In RHEL 6.x / CentOS 6.x / Scientific Linux 6.x systems, edit /etc/pam.d/system-auth file:

# nano /etc/pam.d/system-auth

Find the following line and add the following at the end of the line:

password requisite pam_cracklib.so try_first_pass retry=3 type= minlen=8 dcredit=-1 ucredit=-1 lcredit=-1 ocredit=-1

As per the above setting, the password must have at least 8 characters. In addtion, the password should also have at least one upper-case letter, one lower-case letter, one digit, and one other characters.

Set password expiration period in DEB based systems

Now, We are going to set the following policies.

  1. Maximum number of days a password may be used.
  2. Minimum number of days allowed between password changes.
  3. Number of days warning given before a password expires.

To set this policy, edit:

$ sudo nano /etc/login.defs

Set the values as per your requirement.

PASS_MAX_DAYS 100
PASS_MIN_DAYS 0
PASS_WARN_AGE 7

As you see in the above example, the user should change the password once in every 100 days and the warning message will appear 7 days before password expiration.

Be mindful that these settings will impact the newly created users.

To set maximum number of days between password change to existing users, you must run the following command:

$ sudo chage -M <days> <username>

To set minimum number of days between password change, run:

$ sudo chage -m <days> <username>

To set warning before password expires, run:

$ sudo chage -W <days> <username>

To display the password for the existing users, run:

$ sudo chage -l sk

Here, sk is my username.

Sample output:

Last password change : Feb 24, 2016
Password expires : never
Password inactive : never
Account expires : never
Minimum number of days between password change : 0
Maximum number of days between password change : 99999
Number of days of warning before password expires : 7

As you see in the above output, the password never expires.

To change the password expiration period of an existing user,

$ sudo chage -E 24/02/2017 -m 5 -M 90 -I 10 -W 10 sk

The above command will set password of the user ‘sk’ to expire on 24/02/2017. Also the the minimum number days between password change is set 5 days and the maximum number of days between password changes is set to 90 days. The user account will be locked automatically after 10 days and It will display a warning message for 10 days before password expiration.

Set password expiration period in RPM based systems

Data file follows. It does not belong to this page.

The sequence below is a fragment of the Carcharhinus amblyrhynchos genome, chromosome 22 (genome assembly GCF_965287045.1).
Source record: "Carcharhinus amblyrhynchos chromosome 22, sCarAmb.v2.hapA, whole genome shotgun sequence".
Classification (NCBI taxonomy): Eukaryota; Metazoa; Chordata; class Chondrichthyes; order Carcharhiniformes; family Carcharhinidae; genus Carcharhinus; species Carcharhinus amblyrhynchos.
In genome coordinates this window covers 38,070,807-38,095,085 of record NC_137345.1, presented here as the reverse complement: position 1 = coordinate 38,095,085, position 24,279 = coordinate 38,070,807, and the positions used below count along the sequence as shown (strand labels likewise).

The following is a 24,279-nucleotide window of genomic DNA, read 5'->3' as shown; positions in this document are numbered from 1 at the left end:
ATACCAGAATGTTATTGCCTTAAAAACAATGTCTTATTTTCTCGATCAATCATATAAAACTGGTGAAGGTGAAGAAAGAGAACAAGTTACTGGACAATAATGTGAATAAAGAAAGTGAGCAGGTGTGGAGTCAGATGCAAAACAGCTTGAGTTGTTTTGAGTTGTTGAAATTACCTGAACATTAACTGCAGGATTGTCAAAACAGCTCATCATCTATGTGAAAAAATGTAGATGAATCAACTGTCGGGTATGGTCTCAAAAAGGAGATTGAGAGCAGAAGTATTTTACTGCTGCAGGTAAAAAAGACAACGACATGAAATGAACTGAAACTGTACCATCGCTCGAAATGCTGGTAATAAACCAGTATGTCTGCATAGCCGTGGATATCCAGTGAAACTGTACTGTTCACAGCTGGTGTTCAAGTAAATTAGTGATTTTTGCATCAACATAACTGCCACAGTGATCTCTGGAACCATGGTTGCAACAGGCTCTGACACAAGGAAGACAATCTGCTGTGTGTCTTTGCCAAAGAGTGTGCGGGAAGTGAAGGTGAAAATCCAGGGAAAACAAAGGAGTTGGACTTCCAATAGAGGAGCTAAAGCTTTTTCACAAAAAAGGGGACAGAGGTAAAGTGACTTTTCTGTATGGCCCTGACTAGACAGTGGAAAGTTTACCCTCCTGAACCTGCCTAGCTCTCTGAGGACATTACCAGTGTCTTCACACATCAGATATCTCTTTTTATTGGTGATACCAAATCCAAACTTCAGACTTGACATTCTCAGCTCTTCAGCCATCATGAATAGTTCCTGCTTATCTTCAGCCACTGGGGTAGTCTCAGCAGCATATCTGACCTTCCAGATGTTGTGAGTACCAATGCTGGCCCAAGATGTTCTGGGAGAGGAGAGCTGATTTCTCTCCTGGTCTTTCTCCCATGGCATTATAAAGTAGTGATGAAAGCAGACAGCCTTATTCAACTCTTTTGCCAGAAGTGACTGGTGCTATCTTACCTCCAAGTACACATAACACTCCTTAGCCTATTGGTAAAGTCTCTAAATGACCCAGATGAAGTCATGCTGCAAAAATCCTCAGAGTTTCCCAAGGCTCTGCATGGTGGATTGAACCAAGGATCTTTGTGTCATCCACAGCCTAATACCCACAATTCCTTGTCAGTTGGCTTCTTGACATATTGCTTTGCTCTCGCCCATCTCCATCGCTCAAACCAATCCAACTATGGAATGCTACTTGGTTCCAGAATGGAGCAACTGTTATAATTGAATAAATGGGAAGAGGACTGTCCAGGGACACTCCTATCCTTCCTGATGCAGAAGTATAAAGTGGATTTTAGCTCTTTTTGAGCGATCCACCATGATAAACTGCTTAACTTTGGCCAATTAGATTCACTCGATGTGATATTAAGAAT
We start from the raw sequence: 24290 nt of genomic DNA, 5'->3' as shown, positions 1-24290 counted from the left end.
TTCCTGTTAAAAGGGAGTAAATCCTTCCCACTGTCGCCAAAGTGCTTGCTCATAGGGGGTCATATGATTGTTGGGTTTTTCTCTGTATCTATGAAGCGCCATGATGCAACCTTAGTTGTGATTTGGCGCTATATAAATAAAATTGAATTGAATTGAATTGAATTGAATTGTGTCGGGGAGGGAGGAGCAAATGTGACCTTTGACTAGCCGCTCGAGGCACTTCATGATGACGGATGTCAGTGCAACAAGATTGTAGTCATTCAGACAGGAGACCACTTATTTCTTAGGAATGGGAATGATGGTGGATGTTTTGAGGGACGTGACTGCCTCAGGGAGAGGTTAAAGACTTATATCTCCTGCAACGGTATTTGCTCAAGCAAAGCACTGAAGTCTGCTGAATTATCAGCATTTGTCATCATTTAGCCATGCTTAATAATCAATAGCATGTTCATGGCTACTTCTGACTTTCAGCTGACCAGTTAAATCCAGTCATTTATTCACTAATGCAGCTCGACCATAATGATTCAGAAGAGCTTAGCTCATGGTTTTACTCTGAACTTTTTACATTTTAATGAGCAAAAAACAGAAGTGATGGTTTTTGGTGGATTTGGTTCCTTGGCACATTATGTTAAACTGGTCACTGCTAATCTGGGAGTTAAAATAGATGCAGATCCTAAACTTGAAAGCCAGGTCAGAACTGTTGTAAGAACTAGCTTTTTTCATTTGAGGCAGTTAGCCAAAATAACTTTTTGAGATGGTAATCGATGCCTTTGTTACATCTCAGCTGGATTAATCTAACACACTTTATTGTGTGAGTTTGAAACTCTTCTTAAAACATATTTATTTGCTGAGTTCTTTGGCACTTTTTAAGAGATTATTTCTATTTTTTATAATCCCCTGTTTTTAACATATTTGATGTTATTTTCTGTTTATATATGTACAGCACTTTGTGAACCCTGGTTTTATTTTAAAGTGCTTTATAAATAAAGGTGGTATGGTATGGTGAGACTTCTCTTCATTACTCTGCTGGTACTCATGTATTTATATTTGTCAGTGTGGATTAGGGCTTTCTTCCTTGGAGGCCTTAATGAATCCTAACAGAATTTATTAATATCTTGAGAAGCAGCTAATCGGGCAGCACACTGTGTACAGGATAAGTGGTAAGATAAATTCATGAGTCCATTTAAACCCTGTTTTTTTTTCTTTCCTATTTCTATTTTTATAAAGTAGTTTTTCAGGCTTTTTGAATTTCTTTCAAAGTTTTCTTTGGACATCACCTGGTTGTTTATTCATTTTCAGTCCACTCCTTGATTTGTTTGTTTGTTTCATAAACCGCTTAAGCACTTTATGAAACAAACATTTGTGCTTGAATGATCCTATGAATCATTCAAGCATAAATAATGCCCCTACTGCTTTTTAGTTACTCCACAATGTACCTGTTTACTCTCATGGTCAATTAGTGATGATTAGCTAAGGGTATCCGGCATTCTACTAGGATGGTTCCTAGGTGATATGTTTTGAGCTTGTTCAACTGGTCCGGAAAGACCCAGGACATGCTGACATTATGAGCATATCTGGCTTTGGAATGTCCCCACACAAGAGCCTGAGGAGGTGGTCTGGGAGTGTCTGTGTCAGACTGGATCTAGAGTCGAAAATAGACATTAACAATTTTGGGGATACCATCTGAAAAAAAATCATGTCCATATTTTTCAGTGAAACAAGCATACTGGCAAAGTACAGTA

This is same as DEB based systems.

Forbid previously used passwords in DEB based systems

You can limit the users to set a password which is already used in the past. In layman terms, the users can’t use the same password again.

To do so, edit/etc/pam.d/common-password file:

$ sudo nano /etc/pam.d/common-password

Find the following line and add the word ‘remember=5’ at the end:

password        [success=2 default=ignore]      pam_unix.so obscure use_authtok try_first_pass sha512 remember=5

The above policy will prevent the users to use the last 5 used passwords.

Forbid previously used passwords in RPM based systems

This is same for both RHEL 6.x and RHEL 7.x and it’s clone systems like CentOS, Scientific Linux.

Edit /etc/pam.d/system-auth file,

# vi /etc/pam.d/system-auth

Find the following line, and add remember=5 at the end.

password     sufficient     pam_unix.so sha512 shadow nullok try_first_pass use_authtok remember=5

You know now what is password policies in Linux, and how to set different password policies in DEB and RPM based systems.

That’s all for now. I will be here soon with another interesting and useful article. Until then stay tuned with OSTechNix. If you find this tutorial helpful, share it on your social networks and support us.

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  • Nguyễn Anh Tú

    Nice article. Great work!

  • Eddie O’Connor

    Awesome information! I wish you guys would come out with your OWN Linux Administration Book….(one that covers both the Debian side and the Red Hat side!) It would be the Number One Sold Book in the Open Source World!…LoL! There’s nothing more annoying as a Linux Admin than to get ready to do some CLI work only to find out its the “other” Linux system (either you’re in an RHEL-world and the box you’re connected to is Debian based…..else you’re in a Debian-centric network and you’ve just connected to an RHEL box) it would make administration SO much easier if there was just ONE reference manual that you needed to consult……well here’s to hoping it actually happens….(or would it be against some GPL-based rules?……or maybe Red Hat would come after you?….)